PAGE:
My purpose in telling this story? I think there’s something in the student reactions to my classroom demonstration that’s relevant to the current flag debate. We are all visually savvy, bombarded as we are by photos, brands and advertising. Added to this are all the images of people ― like musicians, celebrities and famous political figures ― who mean something to us because they represent our ideals and values. We pick and choose from the wealth of visual imagery available to us. And most often our identification with images transcends national boundaries. The direction of our popular culture is increasingly global. This is undermining, particularly amongst young people, any shared allegiance to a national identity and its symbols, other than perhaps on the sports field.

The four flag designs initially put forward for us to vote on were insipidly uninspiring. But it wouldn’t have mattered what they were, there would still be differences of opinion. I’m quite fond of the tino rangatiratanga flag, for instance. It’s visually strong and clearly means something to people who wave it at demonstrations or have it hanging on their front door, as someone down the road from me in Hikurangi does. That flag, however, was never going to be an option in a process driven by the prime minister.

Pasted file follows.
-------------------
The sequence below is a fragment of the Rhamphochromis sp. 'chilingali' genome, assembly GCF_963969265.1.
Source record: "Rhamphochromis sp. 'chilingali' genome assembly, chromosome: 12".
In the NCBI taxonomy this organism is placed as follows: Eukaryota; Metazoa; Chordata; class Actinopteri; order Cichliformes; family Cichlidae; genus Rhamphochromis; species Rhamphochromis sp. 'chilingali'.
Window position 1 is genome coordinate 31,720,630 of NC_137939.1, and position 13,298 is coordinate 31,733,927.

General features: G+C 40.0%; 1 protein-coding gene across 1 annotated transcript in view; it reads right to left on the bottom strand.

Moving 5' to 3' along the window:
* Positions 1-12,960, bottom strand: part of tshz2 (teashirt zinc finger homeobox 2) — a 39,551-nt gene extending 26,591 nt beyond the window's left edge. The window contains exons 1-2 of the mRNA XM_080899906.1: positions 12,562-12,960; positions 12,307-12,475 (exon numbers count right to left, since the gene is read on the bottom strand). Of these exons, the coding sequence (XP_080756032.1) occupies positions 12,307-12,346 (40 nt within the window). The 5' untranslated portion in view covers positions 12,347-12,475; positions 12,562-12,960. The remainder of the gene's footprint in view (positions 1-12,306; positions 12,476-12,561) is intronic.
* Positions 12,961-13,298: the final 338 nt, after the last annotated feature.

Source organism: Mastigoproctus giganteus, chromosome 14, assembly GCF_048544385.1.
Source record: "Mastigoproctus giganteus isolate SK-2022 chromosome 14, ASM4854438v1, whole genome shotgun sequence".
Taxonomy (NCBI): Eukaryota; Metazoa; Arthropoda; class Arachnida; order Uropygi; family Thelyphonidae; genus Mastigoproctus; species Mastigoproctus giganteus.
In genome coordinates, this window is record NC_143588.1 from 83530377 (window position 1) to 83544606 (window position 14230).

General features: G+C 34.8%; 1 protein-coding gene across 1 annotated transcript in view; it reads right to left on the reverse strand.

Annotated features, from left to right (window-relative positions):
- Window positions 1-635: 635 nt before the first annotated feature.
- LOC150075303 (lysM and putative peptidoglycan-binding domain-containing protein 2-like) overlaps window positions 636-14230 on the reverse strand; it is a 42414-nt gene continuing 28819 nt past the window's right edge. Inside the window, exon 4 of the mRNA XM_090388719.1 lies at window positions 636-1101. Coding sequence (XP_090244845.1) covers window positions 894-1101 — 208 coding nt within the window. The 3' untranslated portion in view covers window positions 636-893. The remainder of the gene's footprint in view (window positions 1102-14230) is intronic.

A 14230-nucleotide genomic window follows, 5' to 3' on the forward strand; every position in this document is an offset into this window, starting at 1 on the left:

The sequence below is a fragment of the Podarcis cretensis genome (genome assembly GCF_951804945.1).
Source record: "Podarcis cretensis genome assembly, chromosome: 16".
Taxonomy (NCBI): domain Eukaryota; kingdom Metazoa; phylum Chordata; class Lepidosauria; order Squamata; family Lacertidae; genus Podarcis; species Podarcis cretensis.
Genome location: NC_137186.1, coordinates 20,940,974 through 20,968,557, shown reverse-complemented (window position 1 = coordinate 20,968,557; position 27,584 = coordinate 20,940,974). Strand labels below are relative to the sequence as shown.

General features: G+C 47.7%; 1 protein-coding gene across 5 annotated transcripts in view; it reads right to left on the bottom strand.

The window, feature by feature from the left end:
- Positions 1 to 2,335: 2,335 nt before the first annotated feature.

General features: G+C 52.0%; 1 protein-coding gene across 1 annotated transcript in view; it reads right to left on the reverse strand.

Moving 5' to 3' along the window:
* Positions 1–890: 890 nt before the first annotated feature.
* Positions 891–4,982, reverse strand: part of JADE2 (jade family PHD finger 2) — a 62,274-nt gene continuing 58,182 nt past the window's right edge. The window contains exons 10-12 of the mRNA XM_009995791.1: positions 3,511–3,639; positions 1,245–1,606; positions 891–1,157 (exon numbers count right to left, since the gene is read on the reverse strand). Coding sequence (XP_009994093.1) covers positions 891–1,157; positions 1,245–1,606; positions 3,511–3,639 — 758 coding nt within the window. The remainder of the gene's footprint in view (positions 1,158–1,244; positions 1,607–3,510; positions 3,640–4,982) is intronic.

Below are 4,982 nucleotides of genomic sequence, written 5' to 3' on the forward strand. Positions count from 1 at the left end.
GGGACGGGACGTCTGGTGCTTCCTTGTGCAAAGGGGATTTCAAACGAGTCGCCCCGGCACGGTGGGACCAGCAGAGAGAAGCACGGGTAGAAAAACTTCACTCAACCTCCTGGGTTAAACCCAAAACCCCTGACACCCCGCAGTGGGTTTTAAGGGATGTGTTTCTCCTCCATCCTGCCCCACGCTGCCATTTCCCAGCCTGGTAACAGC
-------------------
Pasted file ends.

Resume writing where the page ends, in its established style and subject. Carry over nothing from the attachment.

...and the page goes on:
Late on the scene is the red peak flag. This one is interesting, in that it eschews symbols that have a long history, like the silver fern or koru. It would look very striking being raised on a flag pole or at an Olympics medal ceremony. But doesn’t the colour red symbolise the left of the political spectrum? Could it represent a socialist utopia rising up in New Zealand? Certainly not the current reality, but a delicious irony. 

Whatever the outcome of the referendum, and it’s likely to be the status quo, perhaps New Zealand is destined to be the first multi-flag country (the word for this could be multiflagarious). Different designs have their supporters, while many people simply don’t care. In a world where we urgently need to see ourselves as global citizens first, rather than parochial nationalists, such good humoured flexibility would, I think, be very appropriate.